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Injustices: The Supreme Court's History of Comforting the Comfortable and Afflicting the Afflicted
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Injustices: The Supreme Court's History of Comforting the Comfortable and Afflicting the Afflicted

3.9  ·  Rating Details ·  135 Ratings  ·  31 Reviews
Few American institutions have inflicted greater suffering on ordinary people than the Supreme Court of the United States. Since its inception, the justices of the Supreme Court have shaped a nation where children toiled in coal mines, where Americans could be forced into camps because of their race, and where a woman could be sterilized against her will by state law. The ...more
Hardcover, 350 pages
Published March 24th 2015 by Nation Books
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Giuseppe
Mar 22, 2015 Giuseppe rated it it was amazing
Yes, Howard Zinn and Peter Irons would be proud of this book. Granted, it focuses on cases that represent the worst of the Court. What's disappointing, yet unsurprising, is that we are left to conclude that decisions that favor business over people are not remnants of earlier times, but appear to remain a constant in judicial review. I still believe the Court has made progress in a number of areas, but it is disheartening to see that progressive change is highly dependent on what party is in ...more
Dan
Sep 06, 2015 Dan rated it it was amazing
Since I was a student in grade school and understood what our Constitution was, I always regarded the Supreme Court as the guardian of justice. I always felt that the nine people who sit on the court were able to leave aside their prejudices and allow themselves to be unbiased when it came to judging. Why else would the Constitution make the position of Supreme Court Justice a lifetime appointment with only impeachment as the means to remove the sitting judge so that they would not be influenced ...more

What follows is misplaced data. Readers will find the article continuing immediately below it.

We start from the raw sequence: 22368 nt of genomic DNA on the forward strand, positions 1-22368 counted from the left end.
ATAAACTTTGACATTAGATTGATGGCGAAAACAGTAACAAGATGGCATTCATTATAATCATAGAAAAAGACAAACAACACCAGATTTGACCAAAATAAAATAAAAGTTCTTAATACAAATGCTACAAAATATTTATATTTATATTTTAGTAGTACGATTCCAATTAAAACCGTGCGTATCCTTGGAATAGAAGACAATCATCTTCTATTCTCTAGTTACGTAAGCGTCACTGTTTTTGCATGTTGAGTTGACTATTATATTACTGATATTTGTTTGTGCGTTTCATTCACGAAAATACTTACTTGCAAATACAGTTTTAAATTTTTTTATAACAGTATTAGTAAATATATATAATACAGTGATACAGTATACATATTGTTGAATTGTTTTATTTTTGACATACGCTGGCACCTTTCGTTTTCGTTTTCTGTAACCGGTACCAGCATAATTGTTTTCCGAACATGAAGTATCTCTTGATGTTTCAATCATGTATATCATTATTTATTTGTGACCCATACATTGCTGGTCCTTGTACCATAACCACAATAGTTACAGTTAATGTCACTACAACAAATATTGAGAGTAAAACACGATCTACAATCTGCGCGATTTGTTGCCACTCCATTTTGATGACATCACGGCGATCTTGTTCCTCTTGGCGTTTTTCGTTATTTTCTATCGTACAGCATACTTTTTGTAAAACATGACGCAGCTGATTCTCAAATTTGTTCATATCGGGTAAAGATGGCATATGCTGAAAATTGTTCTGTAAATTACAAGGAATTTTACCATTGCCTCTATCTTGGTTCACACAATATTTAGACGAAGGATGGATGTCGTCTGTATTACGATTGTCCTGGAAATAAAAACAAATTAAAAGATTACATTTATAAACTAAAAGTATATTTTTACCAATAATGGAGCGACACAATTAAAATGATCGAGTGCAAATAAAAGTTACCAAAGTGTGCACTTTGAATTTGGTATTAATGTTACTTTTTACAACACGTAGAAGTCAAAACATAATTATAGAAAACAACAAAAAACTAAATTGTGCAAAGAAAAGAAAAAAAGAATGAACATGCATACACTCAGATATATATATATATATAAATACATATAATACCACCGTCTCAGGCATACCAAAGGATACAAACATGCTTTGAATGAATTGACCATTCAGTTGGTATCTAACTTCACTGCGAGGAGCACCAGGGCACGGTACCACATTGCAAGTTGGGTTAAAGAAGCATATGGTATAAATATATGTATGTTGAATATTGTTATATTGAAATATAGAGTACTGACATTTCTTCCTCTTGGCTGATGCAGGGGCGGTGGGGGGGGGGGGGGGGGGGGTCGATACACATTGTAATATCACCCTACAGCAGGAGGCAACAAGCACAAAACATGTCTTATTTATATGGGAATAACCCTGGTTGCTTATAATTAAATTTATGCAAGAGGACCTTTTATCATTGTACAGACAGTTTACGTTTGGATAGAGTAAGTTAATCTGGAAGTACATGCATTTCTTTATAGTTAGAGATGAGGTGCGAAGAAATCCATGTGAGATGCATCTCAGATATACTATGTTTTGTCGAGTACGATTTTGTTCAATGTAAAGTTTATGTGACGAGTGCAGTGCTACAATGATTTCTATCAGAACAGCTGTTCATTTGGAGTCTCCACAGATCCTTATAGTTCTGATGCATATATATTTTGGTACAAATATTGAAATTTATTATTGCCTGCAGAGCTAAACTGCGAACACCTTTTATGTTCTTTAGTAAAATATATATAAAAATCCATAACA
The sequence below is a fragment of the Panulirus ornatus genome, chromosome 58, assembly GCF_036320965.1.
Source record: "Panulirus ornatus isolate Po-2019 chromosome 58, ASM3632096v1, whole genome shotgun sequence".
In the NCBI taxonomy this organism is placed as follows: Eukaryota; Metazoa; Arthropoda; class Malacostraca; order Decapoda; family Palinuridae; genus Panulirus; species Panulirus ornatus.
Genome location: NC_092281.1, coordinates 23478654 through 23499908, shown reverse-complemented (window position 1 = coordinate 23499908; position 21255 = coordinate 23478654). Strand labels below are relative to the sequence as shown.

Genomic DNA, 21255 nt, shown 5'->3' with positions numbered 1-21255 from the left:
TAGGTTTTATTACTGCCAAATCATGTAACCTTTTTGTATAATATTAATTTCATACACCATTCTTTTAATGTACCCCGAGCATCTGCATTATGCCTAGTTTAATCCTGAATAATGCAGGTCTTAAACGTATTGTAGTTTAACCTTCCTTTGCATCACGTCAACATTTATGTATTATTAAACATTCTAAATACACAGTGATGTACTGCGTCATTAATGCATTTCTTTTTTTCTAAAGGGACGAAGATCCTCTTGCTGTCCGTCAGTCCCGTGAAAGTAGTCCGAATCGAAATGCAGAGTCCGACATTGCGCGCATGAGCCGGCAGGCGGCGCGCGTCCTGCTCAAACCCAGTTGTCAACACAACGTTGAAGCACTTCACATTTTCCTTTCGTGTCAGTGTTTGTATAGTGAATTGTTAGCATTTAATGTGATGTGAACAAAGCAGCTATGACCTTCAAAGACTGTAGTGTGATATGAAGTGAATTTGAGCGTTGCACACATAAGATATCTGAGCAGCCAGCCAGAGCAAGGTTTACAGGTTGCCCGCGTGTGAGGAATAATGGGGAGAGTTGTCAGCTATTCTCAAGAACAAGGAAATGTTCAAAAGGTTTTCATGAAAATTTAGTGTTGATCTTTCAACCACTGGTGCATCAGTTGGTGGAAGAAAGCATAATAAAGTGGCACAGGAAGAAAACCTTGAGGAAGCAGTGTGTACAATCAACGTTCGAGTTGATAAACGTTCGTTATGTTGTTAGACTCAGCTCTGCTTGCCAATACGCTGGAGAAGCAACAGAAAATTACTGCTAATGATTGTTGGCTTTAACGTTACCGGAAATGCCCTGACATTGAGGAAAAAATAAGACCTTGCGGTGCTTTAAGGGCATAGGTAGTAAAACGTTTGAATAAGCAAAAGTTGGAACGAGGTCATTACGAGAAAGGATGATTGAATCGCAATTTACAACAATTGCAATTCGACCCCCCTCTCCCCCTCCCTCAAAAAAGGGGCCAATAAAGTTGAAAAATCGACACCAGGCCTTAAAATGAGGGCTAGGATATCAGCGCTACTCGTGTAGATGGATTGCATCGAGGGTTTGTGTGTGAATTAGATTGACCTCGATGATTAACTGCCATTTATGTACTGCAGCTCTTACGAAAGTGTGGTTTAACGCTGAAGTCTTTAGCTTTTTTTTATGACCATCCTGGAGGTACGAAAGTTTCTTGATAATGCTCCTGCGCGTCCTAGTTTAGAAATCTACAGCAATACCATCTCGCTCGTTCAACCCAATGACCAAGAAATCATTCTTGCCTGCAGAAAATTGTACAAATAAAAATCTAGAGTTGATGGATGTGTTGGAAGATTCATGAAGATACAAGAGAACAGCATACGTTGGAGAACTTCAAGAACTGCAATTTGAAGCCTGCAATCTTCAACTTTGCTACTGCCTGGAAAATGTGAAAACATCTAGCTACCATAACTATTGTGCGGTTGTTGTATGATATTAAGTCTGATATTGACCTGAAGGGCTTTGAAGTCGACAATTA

Todd Martin
Dec 23, 2015 Todd Martin rated it liked it
The Supreme Court has made some really bad decisions in its time. Take a recent example of the Citizens United case in which corporations were granted the right to spend nearly unlimited sums to sway elections and to keep those donations secret. Justice Kennedy thought this was fine and dandy since “independent expenditures do not lead to, or create the appearance of, quid pro quo corruption.”, a quote that will likely stand the test of time as a quintessential example of breathtaking ...more
Elspeth
Apr 05, 2015 Elspeth rated it really liked it
Shelves: 2015
This was a thought-provoking book! The gist of the author’s argument is captured by the title: “Injustices: The Supreme Court’s History of Comforting the Comfortable and Afflicting the Afflicted.” Following in the footsteps of Howard Zinn’s populist critique of U.S. history, Ian Millhiser argues that the Supreme Court is an elitist institution that generally sides with business interests and the most fortunate sectors of society at the expense of the rights of everyday people, turning a blind ...more
Kay
Apr 21, 2015 Kay rated it it was amazing
So, full disclosure: Ian and I work together, and he's an incredibly nice guy.

Luckily his book is a delightful and engaging read that actually looks at the real stories behind some key Supreme Court decisions. Rather than batting about the constitutional implications of decisions in dry legal terms, Ian Millhiser helpfully points out that what is at the heart of these decisions are people: people who stood to gain access to clean water in the wake of the Civil War, children who worked in intole
...more
Leslie
Dec 28, 2015 Leslie rated it liked it
Shelves: 2015
Very disorganized writing, with some odd segues (how did we get from anti-trust to the Kansas-Nebraska Act in just two paragraphs?) but if you take the time to read, then go back to find the thread tying the various disjointed pieces together, you'll be able to stitch the information together. And it's disturbing, to say the least.

It is a struggle to get through the writing style; this book could have been so much more compelling had it been organized logically. It seems haphazard, but perhaps
...more
Jeff
Apr 26, 2015 Jeff rated it really liked it  ·  review of another edition
Shelves: misc-nonfiction
You know all that distrust and contempt you have for the partisan hacks in Congress? You might want to save some of that for the Supreme Court. Seriously, this branch of government that's purportedly comprised of objective jurists offering dispassionate rulings may be our most dangerous institution of all.
Nick
Jun 18, 2015 Nick rated it it was ok
Disorganized and a bit too editorial for my taste.
Bob H
Apr 09, 2015 Bob H rated it it was amazing